Feb 18, 2018

Something different for today – not specifically related to running, but it certainly is an important health and fitness issue.

Those who have read my book will know I’m quite scathing of the well-known physiological measure of Body Mass Index, or BMI. It’s not that I’m against the concept of a BMI in general, just critical of the way it’s defined. It’s almost criminal that the medical fraternity use this metric to advise individuals about their health when the definition of BMI is so fundamentally flawed. This is not a matter of opinion – it’s a basic fact of physics.

So, given this travesty of common sense, I believe it’s our duty to try to correct this almost universal misunderstanding of BMI. But how does one do this? Probably incrementally, at best, and a good place to start is via a groundswell movement that gradually infiltrates its way into the psyche of a much larger audience. So, please forward this on to anyone you feel may be interested, particularly those involved in the medical or health and fitness sector.

But firstly, why is the existing definition of BMI so wrong? It’s to do with the relationship between mass and height. Everyone recognizes that, for people with similar body shapes, a taller person is likely to weigh more than a shorter person. And, of course, for two people of the same height, a more obese person weighs more than a skinny person. How can this bit of common sense be quantified so that it’s of some practical use? A properly defined BMI is the logical way. BMI attempts to define a measure that relates weight to height in such a way that an obese person will return a higher BMI than a skinny person, irrespective of height. From a medical perspective, this can be a worthwhile quantitative measure that might ultimately lead to better health.

The problem is, the current BMI definition completely misunderstands basic physics. The weight to height relationship it purports to represent erroneously compares a person’s weight to the square of their height. This would be fine if we were two-dimensional cardboard cut-outs, but we’re not – we are three-dimensional. A human’s weight is a function of their volume, and volume depends on height, width, and breadth (or thickness).

Consider this somewhat simplistic example, where two people are exactly the same shape – with the same proportion of muscle mass, bone mass, and percentage of fat – except one is twice as tall as the other. These two people would look identical, other than the fact that one would appear to be a miniature version of the other – a Mini Me, if you like.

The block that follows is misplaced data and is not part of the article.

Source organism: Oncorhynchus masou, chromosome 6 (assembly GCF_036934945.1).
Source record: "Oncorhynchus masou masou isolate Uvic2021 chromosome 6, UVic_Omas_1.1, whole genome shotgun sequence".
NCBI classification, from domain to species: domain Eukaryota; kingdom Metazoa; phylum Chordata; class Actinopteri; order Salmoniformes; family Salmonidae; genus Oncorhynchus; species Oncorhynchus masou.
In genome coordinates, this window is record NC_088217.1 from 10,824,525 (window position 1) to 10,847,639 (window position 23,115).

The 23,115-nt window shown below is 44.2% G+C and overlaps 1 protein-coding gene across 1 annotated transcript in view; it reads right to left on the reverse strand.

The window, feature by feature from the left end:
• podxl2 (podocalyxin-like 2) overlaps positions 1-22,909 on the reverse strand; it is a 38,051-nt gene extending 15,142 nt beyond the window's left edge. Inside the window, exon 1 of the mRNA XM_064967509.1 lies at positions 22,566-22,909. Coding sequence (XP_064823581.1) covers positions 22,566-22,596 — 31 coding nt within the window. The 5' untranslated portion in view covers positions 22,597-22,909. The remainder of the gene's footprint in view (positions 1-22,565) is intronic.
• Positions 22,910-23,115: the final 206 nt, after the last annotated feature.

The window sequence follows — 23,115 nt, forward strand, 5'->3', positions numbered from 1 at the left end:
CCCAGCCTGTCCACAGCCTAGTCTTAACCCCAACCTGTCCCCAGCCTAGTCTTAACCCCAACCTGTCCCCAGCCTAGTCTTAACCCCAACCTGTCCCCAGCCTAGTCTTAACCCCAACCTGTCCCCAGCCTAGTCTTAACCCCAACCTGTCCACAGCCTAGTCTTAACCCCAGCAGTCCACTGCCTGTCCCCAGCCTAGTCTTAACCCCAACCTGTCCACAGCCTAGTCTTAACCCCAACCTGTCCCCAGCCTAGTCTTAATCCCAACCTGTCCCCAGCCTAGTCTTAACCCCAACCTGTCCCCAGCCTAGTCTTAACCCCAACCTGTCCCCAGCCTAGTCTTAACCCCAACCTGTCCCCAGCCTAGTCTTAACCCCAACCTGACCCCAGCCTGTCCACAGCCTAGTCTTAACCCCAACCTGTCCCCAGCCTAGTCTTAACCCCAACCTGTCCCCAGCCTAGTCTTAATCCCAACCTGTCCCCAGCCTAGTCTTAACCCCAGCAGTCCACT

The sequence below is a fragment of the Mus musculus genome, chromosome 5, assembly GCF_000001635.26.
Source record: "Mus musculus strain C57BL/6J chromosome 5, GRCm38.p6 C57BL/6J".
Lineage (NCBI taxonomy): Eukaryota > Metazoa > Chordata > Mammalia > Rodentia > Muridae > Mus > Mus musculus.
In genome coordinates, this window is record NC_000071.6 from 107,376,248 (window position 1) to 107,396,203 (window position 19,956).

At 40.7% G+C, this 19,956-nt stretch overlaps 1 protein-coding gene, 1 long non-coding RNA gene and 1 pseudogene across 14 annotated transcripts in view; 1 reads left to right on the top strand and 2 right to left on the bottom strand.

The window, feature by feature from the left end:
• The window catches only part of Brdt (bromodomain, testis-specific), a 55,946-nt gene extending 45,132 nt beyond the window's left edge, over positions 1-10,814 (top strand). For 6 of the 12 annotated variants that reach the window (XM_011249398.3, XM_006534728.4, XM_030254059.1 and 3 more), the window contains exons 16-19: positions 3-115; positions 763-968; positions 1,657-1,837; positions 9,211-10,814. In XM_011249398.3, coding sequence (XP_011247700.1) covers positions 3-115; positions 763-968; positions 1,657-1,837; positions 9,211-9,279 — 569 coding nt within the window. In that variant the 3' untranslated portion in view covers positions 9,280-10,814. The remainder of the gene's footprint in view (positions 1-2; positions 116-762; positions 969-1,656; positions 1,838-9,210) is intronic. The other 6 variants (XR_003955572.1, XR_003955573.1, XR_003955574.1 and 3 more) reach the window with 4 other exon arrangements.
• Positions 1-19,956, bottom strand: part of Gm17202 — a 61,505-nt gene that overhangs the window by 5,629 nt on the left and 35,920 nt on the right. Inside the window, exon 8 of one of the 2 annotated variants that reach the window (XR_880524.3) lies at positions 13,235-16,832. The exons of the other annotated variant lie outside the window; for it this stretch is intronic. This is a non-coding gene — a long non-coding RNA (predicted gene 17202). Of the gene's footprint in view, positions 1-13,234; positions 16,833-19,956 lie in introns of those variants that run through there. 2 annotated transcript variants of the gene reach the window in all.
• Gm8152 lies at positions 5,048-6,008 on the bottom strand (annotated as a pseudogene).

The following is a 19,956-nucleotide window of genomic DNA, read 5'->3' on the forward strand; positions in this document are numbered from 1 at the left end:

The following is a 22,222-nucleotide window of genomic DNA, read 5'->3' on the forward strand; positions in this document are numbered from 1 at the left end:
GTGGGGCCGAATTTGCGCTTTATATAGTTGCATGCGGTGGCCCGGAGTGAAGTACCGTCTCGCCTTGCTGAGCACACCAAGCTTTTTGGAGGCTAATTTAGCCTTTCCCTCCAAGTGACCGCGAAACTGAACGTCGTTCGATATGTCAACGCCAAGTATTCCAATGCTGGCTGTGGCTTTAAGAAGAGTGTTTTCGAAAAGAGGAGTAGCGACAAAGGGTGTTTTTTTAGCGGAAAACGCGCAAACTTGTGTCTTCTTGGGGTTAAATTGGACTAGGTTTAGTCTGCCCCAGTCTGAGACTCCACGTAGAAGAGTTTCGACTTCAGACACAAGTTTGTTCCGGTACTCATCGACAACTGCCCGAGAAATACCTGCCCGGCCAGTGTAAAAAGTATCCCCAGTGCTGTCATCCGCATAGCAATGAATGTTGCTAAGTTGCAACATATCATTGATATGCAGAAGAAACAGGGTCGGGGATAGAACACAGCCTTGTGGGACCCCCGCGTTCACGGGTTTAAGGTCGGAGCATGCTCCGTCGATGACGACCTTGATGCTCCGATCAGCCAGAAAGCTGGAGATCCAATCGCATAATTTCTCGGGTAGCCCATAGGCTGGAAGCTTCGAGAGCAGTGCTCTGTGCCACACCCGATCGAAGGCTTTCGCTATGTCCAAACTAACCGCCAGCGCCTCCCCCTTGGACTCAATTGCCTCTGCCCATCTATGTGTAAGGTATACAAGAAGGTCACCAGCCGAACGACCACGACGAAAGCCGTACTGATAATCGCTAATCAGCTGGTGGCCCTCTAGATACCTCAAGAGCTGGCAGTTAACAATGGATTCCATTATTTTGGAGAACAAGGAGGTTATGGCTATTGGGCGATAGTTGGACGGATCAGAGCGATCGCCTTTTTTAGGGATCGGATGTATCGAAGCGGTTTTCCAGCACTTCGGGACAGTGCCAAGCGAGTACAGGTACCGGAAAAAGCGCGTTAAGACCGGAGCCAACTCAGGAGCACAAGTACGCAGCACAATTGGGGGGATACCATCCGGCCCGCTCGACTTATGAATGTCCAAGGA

These two people should, by definition, have identical BMIs. So, let’s actually calculate it. Firstly, assume the first person is one metre tall, and the other is two metres tall. But the taller person, of course, is not only twice as high; they’re also twice as wide and twice as thick (or deep, or whatever you want to call that dimension from front to back). This means the taller person’s volume is 2 x 2 x 2 = 8 times as large. And, because their bodies are internally the identical (same density), this means the taller person will be eight times as heavy. If the one metre tall person weights, say, 20 kg, the two metres tall person will weigh 160 kg.

So, what are their respective BMIs? Remember, they should be the same. But, based on the current (incorrect) formulation for BMI, the smaller person will have a BMI calculated as: 20 divided by 1 squared. This equals 20. The taller person, however, will have a BMI of: 160 divided by 2 squared. This equals 40. In other words, despite having body shapes and internal percentages of fat, muscle, and bone that are identical, the taller person would be considered extremely obese, while the shorter person would be considered very skinny. I hope you can appreciate the absurdity of this situation.

OK, what’s the solution? It’s very simple – formulate BMI according to the proper physics. Just divide weight by the cube of height, instead of the square. In the example above, if we divided 20 by 1 cubed and 160 by 2 cubed, we’d get a BMI of 20 for both individuals. Problem solved.

It may be desirable to recalibrate the ranges that are considered obese/normal/underweight, but that’s just a matter of agreeing these range limits. For example, I’m pretty much considered to be in the normal range – neither fat nor skinny – so what would my BMI values be under each scenario? I currently weigh about 78 kg and I’m 1.79 metres tall. Based on the existing convention, my BMI is calculated to be 78 divided by 1.79 squared. This comes to 24.3, which is in the normal range under the current system (though getting toward the overweight end of the normal range).

But what’s the normal range for a BMI that’s calculated correctly? Well, 78 divided by 1.79 cubed is equal to 13.6. Without having delved into this in detail, I suspect a normal BMI, when calculated properly, should be considered somewhere between about 12 and 15. Above 15 would be entering the overweight range, and over 20 would be obese. A true BMI under 12 is where you start to be considered underweight.

Defined this way, the concept of a BMI would be far more accurate, and could be of much more use to the medical fraternity. So spread the news and, for a change, let’s get a bit of truth, reality, and common sense spreading across the internet.

To finish on a running note, this photo was taken as I passed through the Californian town of Carmel, where we stayed on this day (Feb 18) six years ago. It’s just a few kilometres from both the famous Pebble Beach golf course and the home of Clint Eastwood.